‘I couldn’t deny what the data was saying’

The graph is based on work on Medrxiv and uses common demographic adjustment calculations to adjust the deaths in each area for the gender and age distribution, which is important in a generally young province like Alberta. The original work looked at the US states plus some other countries. Nickonchuk got the methodology from the author and ran the numbers for all 50 US states and nine Canadian provinces [Prince Edward Island and the Territories have no deaths so far]. The map shows a column for each area that represents the relative age adjusted deaths per 100,000 population with data from the end of September. Bar chart race by Flouish team.

Peace River pharmacist presents his work at conference after his graphs go viral

Susan Thompson
South Peace News

A Peace River pharmacist whose COVID-19 graphs have been shared around the world presented his work this weekend at the Practical Evidence for Informed Practice [PEIP] conference hosted by the Alberta College of Family Physicians.

Tony Nickonchuk, a pharmacist working for Alberta Health Services, has been creating graphs in data visualization tool Flourish.

For instance, his bar chart race graph compares different global causes of death to COVID-19, giving a clear animation of just how quickly the novel coronavirus has been outpacing other diseases and causes of death worldwide. Nickonchuk regularly updates his graphs with new data.

Nickonchuk travelled to Edmonton to present on COVID-19 in person with Mike Allan, co-presenting remotely to roughly 750 primary care providers from across Canada, who attended the PEIP conference via webcasting on Oct. 23-24.

Nickonchuk has a Bachelor of Science in Pharmacy from the University of Alberta. He worked eight years in community pharmacy, then over five years in clinical hospital pharmacy, before moving to a Drug Utilization and Stewardship provincial pharmacy position in February.

He has been previously published in the Canadian Family Physician journal, reviewing the efficacy of drug therapies in collaboration with the Alberta College of Family Physicians.

He also currently sits on the Alberta Health Expert Committee for Drug Evaluation and Therapeutics, the committee responsible for making recommendations to the minister of health on what should or should not be covered on public drug plans.

“Although I do visualizations and analyses for my job, what I share on Facebook is all stuff I do in my spare time, honestly as a hobby,” Nickonchuk says.

“The stats I use are all self-taught. I’ve taught myself R stats software over the years by learning reproducible examples from others.”

Nickonchuk’s graphs, based on data from the Global Burden of Disease Study and data at Ourworldindata, have been shared well over a million times.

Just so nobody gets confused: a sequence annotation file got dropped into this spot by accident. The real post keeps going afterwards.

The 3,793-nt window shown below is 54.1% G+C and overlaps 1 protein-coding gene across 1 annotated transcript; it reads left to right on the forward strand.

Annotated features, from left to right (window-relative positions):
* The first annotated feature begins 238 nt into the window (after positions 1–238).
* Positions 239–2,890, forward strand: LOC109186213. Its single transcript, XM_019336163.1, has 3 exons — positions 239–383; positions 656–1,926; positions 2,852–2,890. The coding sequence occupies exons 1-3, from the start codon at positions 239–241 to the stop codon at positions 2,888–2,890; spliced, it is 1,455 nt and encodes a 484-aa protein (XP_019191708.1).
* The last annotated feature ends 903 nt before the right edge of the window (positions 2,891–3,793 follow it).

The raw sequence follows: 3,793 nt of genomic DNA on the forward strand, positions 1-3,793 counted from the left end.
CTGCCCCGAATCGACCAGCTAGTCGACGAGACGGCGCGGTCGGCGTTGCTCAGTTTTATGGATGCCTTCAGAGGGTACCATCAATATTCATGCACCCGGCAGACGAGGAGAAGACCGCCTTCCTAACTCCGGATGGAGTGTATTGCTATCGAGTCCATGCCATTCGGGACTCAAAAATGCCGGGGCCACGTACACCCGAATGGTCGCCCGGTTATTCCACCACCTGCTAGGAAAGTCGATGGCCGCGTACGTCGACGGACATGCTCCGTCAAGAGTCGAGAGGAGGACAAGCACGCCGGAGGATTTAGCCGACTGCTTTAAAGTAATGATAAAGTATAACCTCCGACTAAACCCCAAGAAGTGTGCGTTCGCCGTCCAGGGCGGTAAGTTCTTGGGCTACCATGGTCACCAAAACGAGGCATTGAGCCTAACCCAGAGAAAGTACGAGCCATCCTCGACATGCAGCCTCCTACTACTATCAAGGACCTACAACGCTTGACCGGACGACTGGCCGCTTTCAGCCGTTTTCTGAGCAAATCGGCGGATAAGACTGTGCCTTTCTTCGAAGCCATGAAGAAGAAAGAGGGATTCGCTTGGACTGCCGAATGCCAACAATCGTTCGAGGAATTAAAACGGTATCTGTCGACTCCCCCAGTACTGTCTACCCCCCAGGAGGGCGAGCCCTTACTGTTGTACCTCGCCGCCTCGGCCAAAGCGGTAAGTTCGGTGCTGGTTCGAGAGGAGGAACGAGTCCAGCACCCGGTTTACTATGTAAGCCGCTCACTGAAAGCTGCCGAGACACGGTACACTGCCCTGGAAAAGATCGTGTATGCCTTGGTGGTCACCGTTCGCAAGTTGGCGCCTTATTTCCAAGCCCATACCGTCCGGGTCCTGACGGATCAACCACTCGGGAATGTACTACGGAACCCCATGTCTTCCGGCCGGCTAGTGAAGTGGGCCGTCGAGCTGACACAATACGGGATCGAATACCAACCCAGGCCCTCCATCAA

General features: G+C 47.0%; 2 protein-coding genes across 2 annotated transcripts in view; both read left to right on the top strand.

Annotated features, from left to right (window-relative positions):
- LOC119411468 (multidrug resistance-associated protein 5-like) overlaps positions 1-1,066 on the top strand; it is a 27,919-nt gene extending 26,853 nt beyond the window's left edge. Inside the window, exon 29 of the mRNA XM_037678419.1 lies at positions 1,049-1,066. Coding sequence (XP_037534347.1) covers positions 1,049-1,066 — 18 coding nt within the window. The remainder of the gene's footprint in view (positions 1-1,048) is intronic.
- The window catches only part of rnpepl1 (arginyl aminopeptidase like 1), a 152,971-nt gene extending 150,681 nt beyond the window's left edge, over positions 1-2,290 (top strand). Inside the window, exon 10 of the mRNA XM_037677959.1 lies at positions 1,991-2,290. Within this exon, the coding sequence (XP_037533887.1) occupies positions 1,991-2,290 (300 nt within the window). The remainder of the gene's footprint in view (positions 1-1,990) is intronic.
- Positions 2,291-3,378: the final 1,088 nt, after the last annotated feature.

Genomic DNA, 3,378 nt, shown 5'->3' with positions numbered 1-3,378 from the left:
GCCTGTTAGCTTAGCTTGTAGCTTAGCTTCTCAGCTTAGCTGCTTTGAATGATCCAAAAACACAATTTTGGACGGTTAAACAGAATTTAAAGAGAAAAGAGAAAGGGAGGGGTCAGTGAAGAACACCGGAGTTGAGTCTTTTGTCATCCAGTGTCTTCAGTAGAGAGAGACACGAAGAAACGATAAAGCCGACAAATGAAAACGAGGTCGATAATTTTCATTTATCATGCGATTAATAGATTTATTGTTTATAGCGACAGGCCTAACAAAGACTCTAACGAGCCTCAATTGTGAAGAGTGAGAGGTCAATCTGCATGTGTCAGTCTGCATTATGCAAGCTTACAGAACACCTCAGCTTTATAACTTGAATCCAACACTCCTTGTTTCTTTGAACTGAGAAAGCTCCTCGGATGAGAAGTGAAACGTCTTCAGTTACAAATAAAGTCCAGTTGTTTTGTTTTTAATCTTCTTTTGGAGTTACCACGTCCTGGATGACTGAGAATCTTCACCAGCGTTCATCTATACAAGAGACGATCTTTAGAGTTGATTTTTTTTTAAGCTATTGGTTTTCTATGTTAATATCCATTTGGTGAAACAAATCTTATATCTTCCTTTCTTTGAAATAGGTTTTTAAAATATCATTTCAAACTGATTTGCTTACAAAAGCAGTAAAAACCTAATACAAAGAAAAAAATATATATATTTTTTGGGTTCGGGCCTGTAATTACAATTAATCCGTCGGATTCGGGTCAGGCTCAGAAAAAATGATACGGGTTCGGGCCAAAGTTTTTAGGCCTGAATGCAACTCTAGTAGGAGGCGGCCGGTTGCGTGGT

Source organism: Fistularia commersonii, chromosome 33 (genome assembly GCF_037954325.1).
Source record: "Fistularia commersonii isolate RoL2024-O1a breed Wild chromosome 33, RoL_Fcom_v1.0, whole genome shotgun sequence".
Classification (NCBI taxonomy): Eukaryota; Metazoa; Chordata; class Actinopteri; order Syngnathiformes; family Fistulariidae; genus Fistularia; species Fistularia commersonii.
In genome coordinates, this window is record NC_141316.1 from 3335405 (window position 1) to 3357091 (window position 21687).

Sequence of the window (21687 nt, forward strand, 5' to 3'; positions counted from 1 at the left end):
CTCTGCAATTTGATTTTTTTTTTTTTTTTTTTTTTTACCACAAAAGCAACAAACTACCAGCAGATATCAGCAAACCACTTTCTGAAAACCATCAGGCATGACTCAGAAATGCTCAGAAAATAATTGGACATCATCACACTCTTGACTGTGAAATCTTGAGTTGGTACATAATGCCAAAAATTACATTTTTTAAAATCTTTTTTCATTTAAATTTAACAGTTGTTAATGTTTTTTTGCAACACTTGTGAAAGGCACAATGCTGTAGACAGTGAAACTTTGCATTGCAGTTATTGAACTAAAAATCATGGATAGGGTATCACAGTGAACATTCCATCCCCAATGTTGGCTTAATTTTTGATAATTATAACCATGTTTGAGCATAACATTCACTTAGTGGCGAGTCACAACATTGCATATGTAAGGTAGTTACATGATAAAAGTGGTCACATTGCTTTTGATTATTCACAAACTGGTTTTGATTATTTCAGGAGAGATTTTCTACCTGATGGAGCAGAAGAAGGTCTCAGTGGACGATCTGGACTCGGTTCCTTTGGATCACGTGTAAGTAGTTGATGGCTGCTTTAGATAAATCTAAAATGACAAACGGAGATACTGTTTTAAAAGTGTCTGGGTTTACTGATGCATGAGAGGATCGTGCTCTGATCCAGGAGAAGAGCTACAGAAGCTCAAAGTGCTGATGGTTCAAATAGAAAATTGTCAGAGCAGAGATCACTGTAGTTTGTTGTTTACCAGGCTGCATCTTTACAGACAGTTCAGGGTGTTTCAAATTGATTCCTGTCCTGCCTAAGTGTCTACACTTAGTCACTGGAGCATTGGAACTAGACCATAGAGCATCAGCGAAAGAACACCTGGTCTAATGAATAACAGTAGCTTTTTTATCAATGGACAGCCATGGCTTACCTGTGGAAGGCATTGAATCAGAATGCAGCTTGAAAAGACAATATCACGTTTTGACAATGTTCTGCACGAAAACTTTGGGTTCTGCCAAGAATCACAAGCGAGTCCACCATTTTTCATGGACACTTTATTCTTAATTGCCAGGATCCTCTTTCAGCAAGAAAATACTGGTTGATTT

Vincent Racaniello, the Higgins Professor in the Department of Microbiology and Immunology at Columbia University’s College of Physicians and Surgeons, mentioned Nickonchuk’s animation of the COVID-19 death rate over time against other leading causes of death on his podcast This Week In Virology.

Nickonchuk’s graphs have also been shared by Dr. David Juurlink, a well-known clinical toxicologist; Alberta economist Todd Hirsch; Mayor of Edmonton Don Iveson; and Toronto-based lawyer, author and political consultant Warren Kinsella.

Nickonchuk says he makes the graphs largely for his own intellectual curiosity.

“The whole mortality thing started in my head as, ‘Hmm. I wonder how the toll of COVID compares to other causes of death?’ That leads me down a rabbit hole and then if I think it’s something that would interest others, I share it,” he says.

“I will say, honestly, I had denial early on. I thought it was nothing to be concerned about. I’d been through H1N1 and didn’t remember it being too bad. Part of doing these things is challenging my own preconceptions.”

Nickonchuk is not alone in having a hard time accepting the seriousness of the novel coronavirus. Alberta has more “cynical spreaders” who flout coronavirus safety guidelines than any other province in Canada according to Angus Reid polling. Conspiracy theories, misinformation and denial of the seriousness of the disease, have become problems worldwide, making accurate and easy-to-understand crucial in the fight to defeat the virus.

“When I started to see numbers coming out of Italy is when I really started to get nervous and when I started looking at those numbers relative to other causes of death in the hardest hit early countries. That’s what made me start to take it seriously,” Nickonchuk says.

“I couldn’t deny what the data was saying,” he concludes.

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